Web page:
By Victor Stenger, from Huff Post
Many historians and sociologists have denied the there ever was a war between science and religion. Some have even claimed that Christianity was responsible for science! But they have ignored the most important historical facts. Greece and Rome were well on the way to modern science when Christianity interrupted its development for a thousand years. It was no accident that the scientific revolution of the eighteenth century happened only after the revolts against Church authority in the Renaissance and Reformation opened up new avenues of thought.
I don’t deny that many scientists are also religious, but they have compartmentalized their brains into two sections that don’t talk to each other.
Science and religion are fundamentally incompatible because of their unequivocally opposed epistemologies — the assumptions they make concerning what we can know about the world. Every human alive is aware of a world that seems to exist outside his or her body, the world of sensory experience we call the natural. Science is the systematic study of the observations we make about the natural world with our senses and scientific instruments and the application the knowledge obtained to human activity.
All major religions teach that humans possess an additional “internal” sense that enables us to gain access to a realm that lies beyond the world we see around us — a divine, transcendent reality we call the supernatural. Religion is a set of practices intended to communicate with the supernatural and apply the insights gained thereby to human needs.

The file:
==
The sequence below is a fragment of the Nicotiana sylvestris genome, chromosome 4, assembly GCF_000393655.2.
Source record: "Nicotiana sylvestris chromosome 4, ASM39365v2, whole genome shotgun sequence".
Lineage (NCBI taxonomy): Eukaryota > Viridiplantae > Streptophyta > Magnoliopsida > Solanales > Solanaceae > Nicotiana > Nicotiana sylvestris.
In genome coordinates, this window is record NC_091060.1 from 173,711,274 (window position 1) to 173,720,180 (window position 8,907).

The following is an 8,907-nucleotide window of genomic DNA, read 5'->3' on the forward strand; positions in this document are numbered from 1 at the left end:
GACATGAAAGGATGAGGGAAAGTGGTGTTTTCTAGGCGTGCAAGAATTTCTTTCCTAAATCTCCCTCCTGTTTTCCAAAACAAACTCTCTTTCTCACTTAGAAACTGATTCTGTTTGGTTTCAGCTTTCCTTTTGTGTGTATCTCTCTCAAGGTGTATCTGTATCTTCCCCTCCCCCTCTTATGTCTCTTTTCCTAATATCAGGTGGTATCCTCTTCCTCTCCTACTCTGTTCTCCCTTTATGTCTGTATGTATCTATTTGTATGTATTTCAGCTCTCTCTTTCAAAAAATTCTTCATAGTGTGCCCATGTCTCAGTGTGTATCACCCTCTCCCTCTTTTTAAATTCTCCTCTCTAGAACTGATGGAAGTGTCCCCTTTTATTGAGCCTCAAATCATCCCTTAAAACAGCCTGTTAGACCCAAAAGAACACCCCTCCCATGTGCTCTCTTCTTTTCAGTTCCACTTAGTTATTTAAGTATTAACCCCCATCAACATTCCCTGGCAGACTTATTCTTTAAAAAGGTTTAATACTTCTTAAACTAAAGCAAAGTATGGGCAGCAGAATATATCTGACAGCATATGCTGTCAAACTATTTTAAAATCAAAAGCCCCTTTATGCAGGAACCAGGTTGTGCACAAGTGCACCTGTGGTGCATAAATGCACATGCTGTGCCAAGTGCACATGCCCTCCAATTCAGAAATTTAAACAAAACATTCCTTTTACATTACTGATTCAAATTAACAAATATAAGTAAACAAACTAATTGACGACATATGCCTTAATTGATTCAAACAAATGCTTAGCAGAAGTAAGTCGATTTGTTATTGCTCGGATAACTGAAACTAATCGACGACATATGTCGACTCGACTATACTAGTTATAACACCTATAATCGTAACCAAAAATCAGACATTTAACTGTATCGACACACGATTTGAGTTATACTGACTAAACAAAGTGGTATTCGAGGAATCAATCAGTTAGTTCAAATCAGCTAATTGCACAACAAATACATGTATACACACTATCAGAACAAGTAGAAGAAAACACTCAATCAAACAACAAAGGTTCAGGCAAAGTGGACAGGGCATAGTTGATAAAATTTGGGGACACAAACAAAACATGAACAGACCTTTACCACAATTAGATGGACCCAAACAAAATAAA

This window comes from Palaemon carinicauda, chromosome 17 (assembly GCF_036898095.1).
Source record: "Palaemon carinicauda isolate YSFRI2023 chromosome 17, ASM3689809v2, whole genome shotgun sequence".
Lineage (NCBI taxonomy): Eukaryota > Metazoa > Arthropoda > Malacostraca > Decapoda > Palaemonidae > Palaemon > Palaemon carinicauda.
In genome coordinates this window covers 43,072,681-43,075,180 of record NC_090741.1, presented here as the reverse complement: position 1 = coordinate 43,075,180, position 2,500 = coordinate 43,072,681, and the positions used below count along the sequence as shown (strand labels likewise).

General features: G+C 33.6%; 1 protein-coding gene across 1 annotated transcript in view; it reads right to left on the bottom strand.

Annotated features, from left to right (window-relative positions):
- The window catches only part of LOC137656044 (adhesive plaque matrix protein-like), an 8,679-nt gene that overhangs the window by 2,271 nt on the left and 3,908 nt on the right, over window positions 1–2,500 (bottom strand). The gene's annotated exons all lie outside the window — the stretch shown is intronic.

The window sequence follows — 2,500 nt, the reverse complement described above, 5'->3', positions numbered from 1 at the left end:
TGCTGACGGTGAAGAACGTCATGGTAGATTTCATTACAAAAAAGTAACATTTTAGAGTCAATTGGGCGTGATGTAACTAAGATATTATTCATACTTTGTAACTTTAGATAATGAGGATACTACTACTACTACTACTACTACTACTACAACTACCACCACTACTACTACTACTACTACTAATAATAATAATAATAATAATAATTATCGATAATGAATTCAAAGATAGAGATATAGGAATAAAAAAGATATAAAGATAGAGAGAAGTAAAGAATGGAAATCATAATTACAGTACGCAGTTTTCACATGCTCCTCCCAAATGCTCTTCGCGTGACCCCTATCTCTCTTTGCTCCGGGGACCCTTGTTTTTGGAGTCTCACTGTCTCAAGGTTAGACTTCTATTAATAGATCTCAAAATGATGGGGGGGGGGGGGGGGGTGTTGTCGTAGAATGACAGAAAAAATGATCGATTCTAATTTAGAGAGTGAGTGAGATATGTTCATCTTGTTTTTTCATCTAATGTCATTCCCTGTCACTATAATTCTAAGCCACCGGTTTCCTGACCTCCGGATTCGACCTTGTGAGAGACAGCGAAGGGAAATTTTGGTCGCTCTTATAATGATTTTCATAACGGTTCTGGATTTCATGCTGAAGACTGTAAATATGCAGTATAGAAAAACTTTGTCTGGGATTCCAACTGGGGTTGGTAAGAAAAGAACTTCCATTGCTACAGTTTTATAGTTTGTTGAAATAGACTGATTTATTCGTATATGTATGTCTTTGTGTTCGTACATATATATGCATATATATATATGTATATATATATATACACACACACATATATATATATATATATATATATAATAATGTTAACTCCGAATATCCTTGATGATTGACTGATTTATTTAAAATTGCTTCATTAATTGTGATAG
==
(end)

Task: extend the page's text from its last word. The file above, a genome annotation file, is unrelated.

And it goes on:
The working hypothesis of science is that empirical data is our only reliable source of knowledge about the world. No doubt science has its limits. But it doesn’t follow that religion or any other alternative system of thought automatically provides any insight into what lies beyond those limits.
The scientific community in general believes that science has nothing to say about the supernatural. However, if we truly possess this inner sense and it is telling us about an unobservable reality that matters to us and influences our lives, then we should be able to observe the effects of that reality. So far we see no evidence for and have no reason to rely on this inner sense of the supernatural. If such evidence or reason should show up, however, then scientists will have to consider it.